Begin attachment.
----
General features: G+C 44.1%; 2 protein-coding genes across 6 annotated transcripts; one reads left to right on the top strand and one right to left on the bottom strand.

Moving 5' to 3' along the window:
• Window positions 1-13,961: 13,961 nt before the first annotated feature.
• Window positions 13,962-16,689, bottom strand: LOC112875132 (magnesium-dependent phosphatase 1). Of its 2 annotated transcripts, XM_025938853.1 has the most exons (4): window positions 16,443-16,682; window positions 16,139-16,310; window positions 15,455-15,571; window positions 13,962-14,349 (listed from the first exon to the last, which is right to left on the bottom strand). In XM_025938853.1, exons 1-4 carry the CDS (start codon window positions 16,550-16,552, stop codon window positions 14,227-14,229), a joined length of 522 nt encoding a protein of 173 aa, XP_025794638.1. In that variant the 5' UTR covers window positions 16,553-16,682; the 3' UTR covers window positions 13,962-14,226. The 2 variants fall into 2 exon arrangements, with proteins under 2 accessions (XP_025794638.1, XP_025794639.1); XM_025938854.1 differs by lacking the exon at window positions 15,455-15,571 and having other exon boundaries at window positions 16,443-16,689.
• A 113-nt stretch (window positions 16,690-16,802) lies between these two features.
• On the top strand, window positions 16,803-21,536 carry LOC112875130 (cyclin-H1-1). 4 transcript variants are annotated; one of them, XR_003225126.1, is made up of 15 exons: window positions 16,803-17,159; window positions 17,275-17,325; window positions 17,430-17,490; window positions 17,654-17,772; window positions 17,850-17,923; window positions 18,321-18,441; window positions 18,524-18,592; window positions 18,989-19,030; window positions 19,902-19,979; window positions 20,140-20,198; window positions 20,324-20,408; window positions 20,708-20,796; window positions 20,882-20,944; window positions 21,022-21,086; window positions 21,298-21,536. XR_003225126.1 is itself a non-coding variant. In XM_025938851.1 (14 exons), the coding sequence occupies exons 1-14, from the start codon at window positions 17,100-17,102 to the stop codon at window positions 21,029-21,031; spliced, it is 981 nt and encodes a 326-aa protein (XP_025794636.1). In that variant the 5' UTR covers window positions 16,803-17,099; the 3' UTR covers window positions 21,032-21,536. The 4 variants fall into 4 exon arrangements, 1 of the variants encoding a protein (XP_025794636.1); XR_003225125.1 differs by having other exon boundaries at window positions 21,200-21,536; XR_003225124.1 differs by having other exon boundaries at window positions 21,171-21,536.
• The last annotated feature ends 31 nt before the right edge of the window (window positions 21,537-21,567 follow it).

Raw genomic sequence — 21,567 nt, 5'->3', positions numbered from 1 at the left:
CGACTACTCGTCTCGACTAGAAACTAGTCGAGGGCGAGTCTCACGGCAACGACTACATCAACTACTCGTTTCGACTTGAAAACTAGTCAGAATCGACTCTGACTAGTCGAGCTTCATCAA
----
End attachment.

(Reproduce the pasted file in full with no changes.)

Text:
General features: G+C 44.1%; 2 protein-coding genes across 6 annotated transcripts; one reads left to right on the top strand and one right to left on the bottom strand.

Moving 5' to 3' along the window:
• Window positions 1-13,961: 13,961 nt before the first annotated feature.
• Window positions 13,962-16,689, bottom strand: LOC112875132 (magnesium-dependent phosphatase 1). Of its 2 annotated transcripts, XM_025938853.1 has the most exons (4): window positions 16,443-16,682; window positions 16,139-16,310; window positions 15,455-15,571; window positions 13,962-14,349 (listed from the first exon to the last, which is right to left on the bottom strand). In XM_025938853.1, exons 1-4 carry the CDS (start codon window positions 16,550-16,552, stop codon window positions 14,227-14,229), a joined length of 522 nt encoding a protein of 173 aa, XP_025794638.1. In that variant the 5' UTR covers window positions 16,553-16,682; the 3' UTR covers window positions 13,962-14,226. The 2 variants fall into 2 exon arrangements, with proteins under 2 accessions (XP_025794638.1, XP_025794639.1); XM_025938854.1 differs by lacking the exon at window positions 15,455-15,571 and having other exon boundaries at window positions 16,443-16,689.
• A 113-nt stretch (window positions 16,690-16,802) lies between these two features.
• On the top strand, window positions 16,803-21,536 carry LOC112875130 (cyclin-H1-1). 4 transcript variants are annotated; one of them, XR_003225126.1, is made up of 15 exons: window positions 16,803-17,159; window positions 17,275-17,325; window positions 17,430-17,490; window positions 17,654-17,772; window positions 17,850-17,923; window positions 18,321-18,441; window positions 18,524-18,592; window positions 18,989-19,030; window positions 19,902-19,979; window positions 20,140-20,198; window positions 20,324-20,408; window positions 20,708-20,796; window positions 20,882-20,944; window positions 21,022-21,086; window positions 21,298-21,536. XR_003225126.1 is itself a non-coding variant. In XM_025938851.1 (14 exons), the coding sequence occupies exons 1-14, from the start codon at window positions 17,100-17,102 to the stop codon at window positions 21,029-21,031; spliced, it is 981 nt and encodes a 326-aa protein (XP_025794636.1). In that variant the 5' UTR covers window positions 16,803-17,099; the 3' UTR covers window positions 21,032-21,536. The 4 variants fall into 4 exon arrangements, 1 of the variants encoding a protein (XP_025794636.1); XR_003225125.1 differs by having other exon boundaries at window positions 21,200-21,536; XR_003225124.1 differs by having other exon boundaries at window positions 21,171-21,536.
• The last annotated feature ends 31 nt before the right edge of the window (window positions 21,537-21,567 follow it).

Raw genomic sequence — 21,567 nt, 5'->3', positions numbered from 1 at the left:
CGACTACTCGTCTCGACTAGAAACTAGTCGAGGGCGAGTCTCACGGCAACGACTACATCAACTACTCGTTTCGACTTGAAAACTAGTCAGAATCGACTCTGACTAGTCGAGCTTCATCAA